I've spent my last 23 years answering this question. There is an easy way to measure the size of the Reserve Fund, and it is called Percent Funded. It has been part of National Reserve Study Standards since 1998.  
How much to contribute? Typically 15-40% of an association's income. To find out how much is right for your association is a tougher question. You could engage the services of a professional, or beginning this summer you can do it yourself, online, for free. See <a>www.QuickReserves.com<a>. We've ported our own tools to the Internet and added a few "wizards" so the 95% of associations out there who don't hire a professional will have a good tool to use.  
It's remarkable, actually. Should make problems like this one go away.

posted @ Tuesday, May 25, 2010 8:23 AM by Robert M. Nordlund, P.E., R.S.


If you need a sample reserve study or a reserve study please feel free to contact us, we are located in SE Florida but service the state as well as nationally. There is NO charge for the sample and study  
contact us at info@condospecialties.com

posted @ Sunday, July 18, 2010 9:31 AM by Admin


We have been relying on an owner who is an engineer and a second owner who has 30 yrs experience in construction of office buildings in a major city. Until now, their advice has been fine, but as the building ages things get complicated. We will be hiring an firm of engineers specializing in Reserve Studies. Our maintenance budget is about 2.5MM and our present reserves are a little over $1MM. It would seem adequate, but there are many things to be replaced in the next five years. Pavers,A/C, pooland everything that goes with it, tennis courts, office technical equipment, certain windows, fire alarm (a huge cost), pavers and waterproofing, cooling towers, hallway carpeting, painting, concrete restoration.///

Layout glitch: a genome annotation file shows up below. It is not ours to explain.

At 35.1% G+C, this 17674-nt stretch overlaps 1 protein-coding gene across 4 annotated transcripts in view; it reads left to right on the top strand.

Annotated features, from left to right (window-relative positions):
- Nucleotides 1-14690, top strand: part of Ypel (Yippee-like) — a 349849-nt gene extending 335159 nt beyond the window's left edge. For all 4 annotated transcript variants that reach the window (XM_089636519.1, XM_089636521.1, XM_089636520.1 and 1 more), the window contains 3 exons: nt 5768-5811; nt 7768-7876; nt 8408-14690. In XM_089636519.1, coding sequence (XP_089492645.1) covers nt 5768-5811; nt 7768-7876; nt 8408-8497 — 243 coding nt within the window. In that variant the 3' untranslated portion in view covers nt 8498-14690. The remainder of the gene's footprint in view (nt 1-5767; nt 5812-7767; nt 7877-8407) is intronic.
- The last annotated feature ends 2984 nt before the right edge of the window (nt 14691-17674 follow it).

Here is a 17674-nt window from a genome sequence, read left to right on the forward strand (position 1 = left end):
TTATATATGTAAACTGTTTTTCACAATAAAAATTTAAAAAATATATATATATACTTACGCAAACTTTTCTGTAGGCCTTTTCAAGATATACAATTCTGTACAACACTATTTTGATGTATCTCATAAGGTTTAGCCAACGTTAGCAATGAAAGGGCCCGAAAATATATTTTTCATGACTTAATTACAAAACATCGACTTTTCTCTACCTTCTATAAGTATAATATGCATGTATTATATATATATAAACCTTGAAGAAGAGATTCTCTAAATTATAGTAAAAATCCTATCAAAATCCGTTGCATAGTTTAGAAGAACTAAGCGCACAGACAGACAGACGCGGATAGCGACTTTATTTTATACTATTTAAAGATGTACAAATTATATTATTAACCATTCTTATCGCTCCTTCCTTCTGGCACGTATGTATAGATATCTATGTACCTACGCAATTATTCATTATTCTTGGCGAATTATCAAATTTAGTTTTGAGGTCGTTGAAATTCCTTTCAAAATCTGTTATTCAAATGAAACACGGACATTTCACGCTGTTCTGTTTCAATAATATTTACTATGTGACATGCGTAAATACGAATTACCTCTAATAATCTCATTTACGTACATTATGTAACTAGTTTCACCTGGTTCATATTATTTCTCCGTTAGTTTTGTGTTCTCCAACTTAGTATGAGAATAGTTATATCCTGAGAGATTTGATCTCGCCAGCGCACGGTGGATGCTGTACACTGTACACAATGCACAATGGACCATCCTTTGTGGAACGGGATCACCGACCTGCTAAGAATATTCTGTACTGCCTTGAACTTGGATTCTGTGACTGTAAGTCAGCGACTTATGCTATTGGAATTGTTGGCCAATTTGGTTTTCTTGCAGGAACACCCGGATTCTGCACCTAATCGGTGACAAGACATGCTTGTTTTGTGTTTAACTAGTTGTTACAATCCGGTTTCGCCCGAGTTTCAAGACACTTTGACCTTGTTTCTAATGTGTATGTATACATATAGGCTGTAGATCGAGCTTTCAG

posted @ Thursday, August 19, 2010 9:16 PM by Michael e Katz


Mr. Katz, our firm specializes in Replacement Reserve Studies and Condition Assessments. To answer your question, there is no set percentage that can be applied. Each association is unique and we work with each one to meet their needs. If you would like a proposal for a RRS, please email me at tracy@bluerayengineering.com. I will just need some general information about the property.  
 
Thanks and we hope we can help you with this importantant issue.

posted @ Thursday, August 19, 2010 10:30 PM by Tracy Rheaume


Mr Katz: 
 
We have examples of reserve studies, Unlike the comments by "Larry" our examples are Florida state approved, if you are in Florida we may be able to assist., if not we would be happy to provide a couple of examples. NO Charge

posted @ Friday, August 20, 2010 6:46 AM by Paula


While this article has good intentions, it is somewhat misinformed. It is a good point to see who lives in your community and might be willing to help. However, many communities are not going to have someone acclimated to building construction and its current costs. This article says reserve studies may be cost prohibitive for small communities, which is not the case. If a community is not properly managed and budgeted, it will have future problems. This is where a reserve study comes in. Reserve studies are a bargain if they save you from a special assessment or potential funding problems. If you are looking for a reserve study in Florida, I can probably help.

posted @ Friday, December 10, 2010 7:46 PM by Steven Swartz, RS


Please send along a model for calculating reserves for condo association. We have 6 units located within 1 building. Thank you

posted @ Thursday, January 20, 2011 2:36 PM by Jenny


Just as a reminder to all, we posted a very powerful Reserve Study management tool to the Internet. The site iswww.QuickReserves.com. It can create a Reserve Study for an association without one, and it can upload prior Reserve Studies and with the built-in wizards can easily update those prior Reserve Studies. It is free! 
 
 
If you want the help of a professional, great. But if not, QuickReserves.com eliminates any more spreadsheet Reserve Studies, and any more purchasing of Reserve Study software.  
 
Brought to you free by Association Reserves and other sponsor firms.

posted @ Friday, January 21, 2011 12:56 AM by Robert M. Nordlund, P.E., R.S.